Should I Refinance My Student Loan So I Can Pay Lower Interest Rates?

Last Update: September 8, 2021 College Students Loans

Readers often ask us: how do I lower my student loan interest rate?

Well, the answer isn’t as simple as it seems.

See, if you decide to refinance your public student loan, you replace it with a private student loan. And while you’ll likely benefit from a lower interest rate, changing your loan provider from a public entity to a private entity will cause you to forfeit many of the benefits that public student loans offer. Benefits include the ability to delay repayment until after you graduate, the option to enroll in an income-driven repayment plan – and most importantly, student loan forgiveness.

For a detailed breakdown of how public student loans differ from private student loans, check out our articles on Federal Student Loan Interest Rates and Income-Driven Repayment Plans.

Now, if you’re on the fence and can’t decide – don’t worry. We have plenty of information to help you figure out which path is right for you.

How Do I Know if Student Loan Refinancing is Right for Me?

While there are many variables you need to consider before you make your final decision, we recommend you weigh the value of interest savings versus the cost of losing public student loan benefits.

If decreasing your borrowing cost is the most important factor, we can’t blame you. For example, a borrower with $30,000 in student loan debt that plans to repay the proceeds over 10-years will save $5,205.55 in total interest costs by reducing their interest rate from 6% to 3%.

Big difference?

As a quick guide, we always recommend refinancing student loans for borrowers in these categories:

  • You already have a private student loan and won’t lose out on any public benefits.
  • Your federal student loan does not offer loan forgiveness.
  • Your goal is to pay off your student loan balance in less than 10-years.

On the flip side, if you don’t fall into any of these categories, refinancing is still a viable option – it’s just a little more complicated. As mentioned above, your decision depends heavily on the interest savings. Our example above showed a small reduction in interest could make a huge difference.

If I Decide to Refinance, How Do I Get The Lowest Interest Rate?

When dealing with private lenders, the key is to deal from a position of strength. Let them know you have plenty of options. See, the lending market is an extremely competitive space. With so many debt consolidators out there, many will compete for your business by offering more favorable terms and lower interest rates. Moreover, if you have a good credit score, you will be an even more attractive prospect in their eyes.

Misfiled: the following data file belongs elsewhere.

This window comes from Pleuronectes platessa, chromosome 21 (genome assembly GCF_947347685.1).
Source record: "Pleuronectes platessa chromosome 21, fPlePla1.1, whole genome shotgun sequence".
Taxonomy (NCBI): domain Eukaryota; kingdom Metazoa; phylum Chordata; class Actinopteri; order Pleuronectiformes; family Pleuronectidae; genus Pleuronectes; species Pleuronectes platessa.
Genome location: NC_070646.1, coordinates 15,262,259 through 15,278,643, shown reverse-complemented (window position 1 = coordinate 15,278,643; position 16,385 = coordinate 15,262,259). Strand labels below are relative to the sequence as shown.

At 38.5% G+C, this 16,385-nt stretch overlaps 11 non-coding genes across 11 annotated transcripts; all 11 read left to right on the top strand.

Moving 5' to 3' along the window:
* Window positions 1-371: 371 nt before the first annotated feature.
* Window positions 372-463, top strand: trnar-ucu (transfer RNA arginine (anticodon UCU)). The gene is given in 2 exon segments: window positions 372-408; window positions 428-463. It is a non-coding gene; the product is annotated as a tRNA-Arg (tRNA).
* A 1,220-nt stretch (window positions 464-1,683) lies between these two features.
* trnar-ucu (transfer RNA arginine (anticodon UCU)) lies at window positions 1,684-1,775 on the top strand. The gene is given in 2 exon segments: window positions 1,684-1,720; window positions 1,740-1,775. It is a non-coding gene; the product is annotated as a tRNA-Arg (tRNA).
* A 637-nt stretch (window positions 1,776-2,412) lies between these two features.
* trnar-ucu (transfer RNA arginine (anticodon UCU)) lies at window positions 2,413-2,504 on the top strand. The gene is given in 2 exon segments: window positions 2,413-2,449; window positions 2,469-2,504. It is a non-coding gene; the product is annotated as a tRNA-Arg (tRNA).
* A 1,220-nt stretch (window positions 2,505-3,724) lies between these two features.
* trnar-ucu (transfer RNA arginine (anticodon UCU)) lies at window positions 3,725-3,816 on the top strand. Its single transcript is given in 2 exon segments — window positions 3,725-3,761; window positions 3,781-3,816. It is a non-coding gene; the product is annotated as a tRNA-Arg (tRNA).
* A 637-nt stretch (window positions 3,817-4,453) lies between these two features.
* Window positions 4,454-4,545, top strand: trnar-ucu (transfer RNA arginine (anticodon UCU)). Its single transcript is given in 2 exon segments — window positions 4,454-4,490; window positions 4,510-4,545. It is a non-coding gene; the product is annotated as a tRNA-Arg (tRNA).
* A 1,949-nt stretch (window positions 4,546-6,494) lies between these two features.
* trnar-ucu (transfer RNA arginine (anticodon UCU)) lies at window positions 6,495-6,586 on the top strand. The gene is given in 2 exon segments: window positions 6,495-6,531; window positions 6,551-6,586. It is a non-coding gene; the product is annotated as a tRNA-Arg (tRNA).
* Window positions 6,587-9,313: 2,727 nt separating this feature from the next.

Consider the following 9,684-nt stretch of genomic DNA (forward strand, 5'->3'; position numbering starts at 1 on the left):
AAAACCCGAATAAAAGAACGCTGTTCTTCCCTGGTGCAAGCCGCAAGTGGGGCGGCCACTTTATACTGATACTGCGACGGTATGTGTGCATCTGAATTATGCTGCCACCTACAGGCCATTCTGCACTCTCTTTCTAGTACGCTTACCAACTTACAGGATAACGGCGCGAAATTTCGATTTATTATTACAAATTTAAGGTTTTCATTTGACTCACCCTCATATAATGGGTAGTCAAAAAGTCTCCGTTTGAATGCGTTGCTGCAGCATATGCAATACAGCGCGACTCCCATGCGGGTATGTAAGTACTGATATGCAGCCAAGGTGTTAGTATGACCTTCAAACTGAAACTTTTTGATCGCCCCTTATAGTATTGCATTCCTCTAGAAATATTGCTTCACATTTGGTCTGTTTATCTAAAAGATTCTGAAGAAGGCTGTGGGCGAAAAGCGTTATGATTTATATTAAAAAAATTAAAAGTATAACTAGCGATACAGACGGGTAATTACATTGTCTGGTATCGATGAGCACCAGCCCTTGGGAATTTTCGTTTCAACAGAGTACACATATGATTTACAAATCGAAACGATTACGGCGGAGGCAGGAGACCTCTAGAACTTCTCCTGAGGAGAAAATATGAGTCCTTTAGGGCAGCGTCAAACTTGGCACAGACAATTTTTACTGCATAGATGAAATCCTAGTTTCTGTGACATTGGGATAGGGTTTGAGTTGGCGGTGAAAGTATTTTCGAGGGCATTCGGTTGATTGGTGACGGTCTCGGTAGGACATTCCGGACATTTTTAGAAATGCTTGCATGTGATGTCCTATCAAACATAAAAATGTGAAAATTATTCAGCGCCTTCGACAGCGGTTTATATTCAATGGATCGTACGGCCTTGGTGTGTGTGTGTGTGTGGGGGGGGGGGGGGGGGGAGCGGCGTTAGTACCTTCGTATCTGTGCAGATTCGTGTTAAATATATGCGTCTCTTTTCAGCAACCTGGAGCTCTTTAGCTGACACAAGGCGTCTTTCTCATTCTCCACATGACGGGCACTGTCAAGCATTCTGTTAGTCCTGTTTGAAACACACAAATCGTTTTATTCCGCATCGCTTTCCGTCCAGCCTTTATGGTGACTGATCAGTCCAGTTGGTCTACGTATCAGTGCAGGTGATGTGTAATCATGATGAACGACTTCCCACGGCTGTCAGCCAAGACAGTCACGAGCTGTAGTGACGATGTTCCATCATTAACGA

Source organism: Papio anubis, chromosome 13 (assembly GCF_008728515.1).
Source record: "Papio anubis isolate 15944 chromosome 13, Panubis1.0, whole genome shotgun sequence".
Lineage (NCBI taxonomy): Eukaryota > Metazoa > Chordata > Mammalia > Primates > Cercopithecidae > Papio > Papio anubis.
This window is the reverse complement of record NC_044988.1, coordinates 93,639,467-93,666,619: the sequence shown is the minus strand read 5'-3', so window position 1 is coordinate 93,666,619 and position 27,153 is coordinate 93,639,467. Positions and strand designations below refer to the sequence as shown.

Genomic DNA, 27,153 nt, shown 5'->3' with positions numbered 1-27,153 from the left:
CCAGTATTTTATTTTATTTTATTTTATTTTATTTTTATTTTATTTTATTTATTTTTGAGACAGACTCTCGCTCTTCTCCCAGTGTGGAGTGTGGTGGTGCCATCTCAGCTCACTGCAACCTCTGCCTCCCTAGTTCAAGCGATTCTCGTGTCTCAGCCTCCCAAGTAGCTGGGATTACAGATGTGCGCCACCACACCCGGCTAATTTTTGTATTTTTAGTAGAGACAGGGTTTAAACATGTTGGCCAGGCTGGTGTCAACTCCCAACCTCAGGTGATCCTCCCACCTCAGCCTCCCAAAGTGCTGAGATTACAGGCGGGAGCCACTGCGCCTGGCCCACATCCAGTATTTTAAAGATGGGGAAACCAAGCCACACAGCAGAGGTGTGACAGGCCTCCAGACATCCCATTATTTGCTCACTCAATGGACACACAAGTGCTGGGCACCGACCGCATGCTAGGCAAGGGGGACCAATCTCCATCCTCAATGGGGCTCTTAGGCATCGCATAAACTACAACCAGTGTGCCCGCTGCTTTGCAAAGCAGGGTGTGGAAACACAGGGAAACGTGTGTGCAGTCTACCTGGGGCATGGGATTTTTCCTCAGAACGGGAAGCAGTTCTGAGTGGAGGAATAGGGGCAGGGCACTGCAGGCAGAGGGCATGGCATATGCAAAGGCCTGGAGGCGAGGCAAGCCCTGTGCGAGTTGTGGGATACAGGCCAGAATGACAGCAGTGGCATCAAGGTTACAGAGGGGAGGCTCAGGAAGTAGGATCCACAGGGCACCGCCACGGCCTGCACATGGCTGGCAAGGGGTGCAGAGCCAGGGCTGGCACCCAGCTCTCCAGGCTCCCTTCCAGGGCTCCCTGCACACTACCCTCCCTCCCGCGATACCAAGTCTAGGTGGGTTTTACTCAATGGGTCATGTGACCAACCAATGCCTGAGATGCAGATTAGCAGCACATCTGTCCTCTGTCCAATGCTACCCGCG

Helpful Tips to Get The Lowest Interest Rate

  • Engage with multiple lenders

Before finalizing any decision, make sure you shop around for the best offer. We recommend you talk to at least five lenders so you can weigh the pros and cons of their offers. Through their online portals, the process is speedy and easy. You can get real-time quotes from reliable lenders and receive generic estimates regarding the terms they can offer.

For more personalized results, talk to a human at the institution directly. Moreover, if you or your parents have an established relationship with a bank or institution, leverage your customer loyalty to obtain a lower interest rate. Due to the increased competition we mentioned above, many lenders go above and beyond to retain customers whose families have shown a reliable and predictable borrowing history.

  • Leverage competing offers

While pitting one institution against another may not be the nicest practice globally, obtaining the lowest interest rate is essential. See, when you show up with an offer already in hand, the other institution will know you’re serious and look up its game. It’s not uncommon to receive a 0.50% to 1.00% decrease in your interest rate by leveraging one offer against another. And even a small reduction in interest pays off significantly over time.

  • Ask about bonus offers

While an institution may tell you it can’t beat a competitor’s interest rate – and is only willing to match – it can offer bonuses that end up making it the most attractive offer. Just like how credit cards offer introductory APR periods or offer high cash back percentages for the first few months, a student loan can offer upfront cash as a way to win your business. Moreover, these amounts can range from a few hundred dollars to a few thousand.

If you do the math, you may find the upfront bonus – even with a higher interest rate – actually reduces your total cost of borrowing. It’s rare for this to occur and will only work if the interest rate differential is a few basis points.


When you’re fresh out of university and looking to take on life’s challenges, student loan refinancing can be the furthest thing from your mind. However, we’re here to tell you: you have options. And if carefully planned, you can save a ton in interest.

See, lenders offer student loan refinancing because they see it as a way to win new customers and build a lifelong banking relationship. As you move on from university and start to build your career, lenders know you’ll turn to them to help fulfill the financial milestones of your life. Milestones like: taking out a mortgage on your first home or setting up your first investment portfolio to save for retirement. Whatever it may be, lenders know the importance of customer loyalty and are willing to work with you to earn it.

So, before you make that next student loan payment, take a hard look at whether student loan refinancing is right for you.



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